Thanks to the work of British and Spanish partners, a new drug to treat cancer patients will soon be on the market.
Epileth, which was funded through EUREKA’s Eurostars programme, featured the combined work of Spanish biopharmaceutical company ORYZON Genomics and The University of Manchester in the UK.
As a result of the project, it was discovered that Leukemia could be treated by a drug which until now, had been used for other purposes.
A Dream Team
The hugely successful partnership was made possible through the work that both partners had been doing prior to the collaboration.
In 2012, The University of Manchester proved that an enzyme called ‘LSD1’ was contributing to the onset and progression of a blood cancer called acute myeloid leukemia (AML).
Separately, ORYZON had been developing a drug that inhibited the impact of that very enzyme.
Given this blatant crossover in their areas of interest, it was only a matter of time before their individual work would bring them together.
“As humans, we rely on the ability of our genes to produce proteins, which we need to build and repair our muscles, skin and blood”, says Tim Somervaille, Senior Group Leader at the Cancer Research UK Manchester Institute. “However”, he continued, “sometimes a gene can be turned on too much, or turned on in the wrong place, a phenomenon which can sometimes contribute to the onset of cancer.”
So logically, when researchers are looking into the causes of any cancer, they need to uncover what exactly is keeping a gene ‘turned on’ in this way. In a report published by Somervaille’s laboratory in 2012, it was revealed that in the case of AML, the enzyme LSD1 was turned on too much in blood cells, contributing to the cancer by causing ‘poor differentiation of cells’.
“In AML the problem is that there are too many poorly differentiated, immature blood cells and not enough well differentiated, mature blood cells,” Somervaille explains. “By blocking the activity of the enzyme LSD1, by turning it off, we can convert the immature cells in to well differentiated mature cells. This is essentially a therapeutic benefit to the patient, so inhibitors of LSD1 help leukemia cells turn into something less dangerous.”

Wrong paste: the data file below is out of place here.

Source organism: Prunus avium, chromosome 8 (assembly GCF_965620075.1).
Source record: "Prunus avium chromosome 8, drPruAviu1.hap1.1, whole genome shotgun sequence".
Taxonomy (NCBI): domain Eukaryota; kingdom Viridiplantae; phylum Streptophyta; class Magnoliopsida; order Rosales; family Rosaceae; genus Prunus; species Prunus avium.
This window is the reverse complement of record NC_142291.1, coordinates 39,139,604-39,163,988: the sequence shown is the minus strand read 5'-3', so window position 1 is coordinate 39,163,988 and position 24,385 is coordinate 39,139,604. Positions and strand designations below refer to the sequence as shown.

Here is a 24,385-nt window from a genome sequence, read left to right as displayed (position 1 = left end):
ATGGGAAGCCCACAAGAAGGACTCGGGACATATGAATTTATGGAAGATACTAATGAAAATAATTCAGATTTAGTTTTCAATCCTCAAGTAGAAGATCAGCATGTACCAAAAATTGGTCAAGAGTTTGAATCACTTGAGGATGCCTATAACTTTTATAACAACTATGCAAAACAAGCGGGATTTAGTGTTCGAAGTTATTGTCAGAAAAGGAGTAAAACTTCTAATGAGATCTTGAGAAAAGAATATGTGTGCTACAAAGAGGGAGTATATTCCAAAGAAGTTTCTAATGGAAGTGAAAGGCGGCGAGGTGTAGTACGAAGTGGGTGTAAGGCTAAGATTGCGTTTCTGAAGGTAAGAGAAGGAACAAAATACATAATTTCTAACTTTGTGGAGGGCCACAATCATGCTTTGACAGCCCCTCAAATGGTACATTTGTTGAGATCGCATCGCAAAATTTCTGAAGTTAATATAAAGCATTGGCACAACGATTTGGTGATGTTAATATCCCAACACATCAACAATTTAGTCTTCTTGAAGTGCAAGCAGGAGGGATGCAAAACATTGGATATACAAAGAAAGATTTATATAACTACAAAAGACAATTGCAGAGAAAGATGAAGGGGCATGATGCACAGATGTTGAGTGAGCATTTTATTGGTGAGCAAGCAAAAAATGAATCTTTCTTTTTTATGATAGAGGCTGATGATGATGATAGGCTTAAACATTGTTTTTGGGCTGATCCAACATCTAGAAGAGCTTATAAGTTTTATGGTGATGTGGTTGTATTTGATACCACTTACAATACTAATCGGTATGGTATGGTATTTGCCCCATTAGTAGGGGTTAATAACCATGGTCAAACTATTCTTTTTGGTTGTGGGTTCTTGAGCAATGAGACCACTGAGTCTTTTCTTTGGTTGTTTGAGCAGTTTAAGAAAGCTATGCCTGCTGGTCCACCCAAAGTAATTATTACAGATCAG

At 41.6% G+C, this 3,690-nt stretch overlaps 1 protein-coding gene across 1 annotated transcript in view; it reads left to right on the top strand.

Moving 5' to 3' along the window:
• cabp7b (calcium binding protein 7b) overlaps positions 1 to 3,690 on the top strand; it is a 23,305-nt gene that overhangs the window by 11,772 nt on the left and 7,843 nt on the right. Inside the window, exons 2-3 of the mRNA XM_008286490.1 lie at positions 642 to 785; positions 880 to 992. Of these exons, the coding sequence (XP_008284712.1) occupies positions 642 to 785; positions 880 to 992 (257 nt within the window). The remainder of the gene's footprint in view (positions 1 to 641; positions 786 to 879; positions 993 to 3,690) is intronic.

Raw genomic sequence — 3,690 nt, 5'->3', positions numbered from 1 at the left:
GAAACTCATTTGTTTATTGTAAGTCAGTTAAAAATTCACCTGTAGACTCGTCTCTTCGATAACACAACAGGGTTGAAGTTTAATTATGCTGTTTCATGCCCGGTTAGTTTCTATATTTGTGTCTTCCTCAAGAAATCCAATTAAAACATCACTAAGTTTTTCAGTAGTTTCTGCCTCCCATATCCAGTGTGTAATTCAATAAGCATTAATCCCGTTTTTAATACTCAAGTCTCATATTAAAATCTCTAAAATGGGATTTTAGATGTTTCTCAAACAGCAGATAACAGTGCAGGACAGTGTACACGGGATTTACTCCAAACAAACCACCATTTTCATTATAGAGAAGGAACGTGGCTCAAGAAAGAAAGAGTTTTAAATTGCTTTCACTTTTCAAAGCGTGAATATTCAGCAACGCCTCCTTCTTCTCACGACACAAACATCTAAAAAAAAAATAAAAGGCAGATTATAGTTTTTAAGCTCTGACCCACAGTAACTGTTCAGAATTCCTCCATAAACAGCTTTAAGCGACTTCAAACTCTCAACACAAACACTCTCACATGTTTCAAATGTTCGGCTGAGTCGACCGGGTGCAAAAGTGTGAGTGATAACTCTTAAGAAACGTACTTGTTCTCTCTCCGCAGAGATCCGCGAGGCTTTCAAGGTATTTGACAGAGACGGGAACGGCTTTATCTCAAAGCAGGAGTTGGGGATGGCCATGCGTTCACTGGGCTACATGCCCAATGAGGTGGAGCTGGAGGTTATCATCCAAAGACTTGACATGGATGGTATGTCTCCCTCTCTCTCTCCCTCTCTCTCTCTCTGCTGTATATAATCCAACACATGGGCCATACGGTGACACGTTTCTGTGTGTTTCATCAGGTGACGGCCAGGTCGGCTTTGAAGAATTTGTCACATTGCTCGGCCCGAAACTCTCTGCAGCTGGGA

Meanwhile, in Barcelona, ORYZON had been developing what is now known as ORY-1001, a drug designed specifically to inhibit the offending LSD1 enzyme. This LSD1 inhibitor, as the name suggests, is a drug designed to negate its negative effect.
“Before Epileth, we had been developing LSD1 inhibitors insofar as they related to genetic disorders like Parkinson's and Dementia,” says Carlos Buesa, CEO of ORYZON. “And although we had suspected that LSD1 might have been contributing to certain types of cancer, the conclusive evidence uncovered at The University of Manchester gave us an excellent reason to start testing the impact of our inhibitor on leukemia specifically.”
A major opportunity beckoned for both partners and following a meeting in 2012, it was quickly agreed that their shared areas of interest could lead to hugely important and pioneering work. A subsequent application to the Eurostars programme resulted in a project worth €1.5 million to begin performing clinical trials.
These trials would set out to answer a range of important questions; How safe would it be to administer this drug to AML patients? Would it be effective in the treatment of leukemia? How long would its effect last in the body? What would be the most appropriate dosage?
“The project results are very exciting,” Buesa says. “After having treated 41 patients with different sets of leukemia during the first round of clinical trials, we can now confirm, most importantly, that the drug is safe. We can also confirm that, as predicted by the earlier laboratory-based studies, the drug is effective, producing differentiation of AML in patients.”
“This has only been the first step of many but Epileth has given us a very realistic hope that this drug will be available as a reliable and effective treatment to cancer patients in the near future.”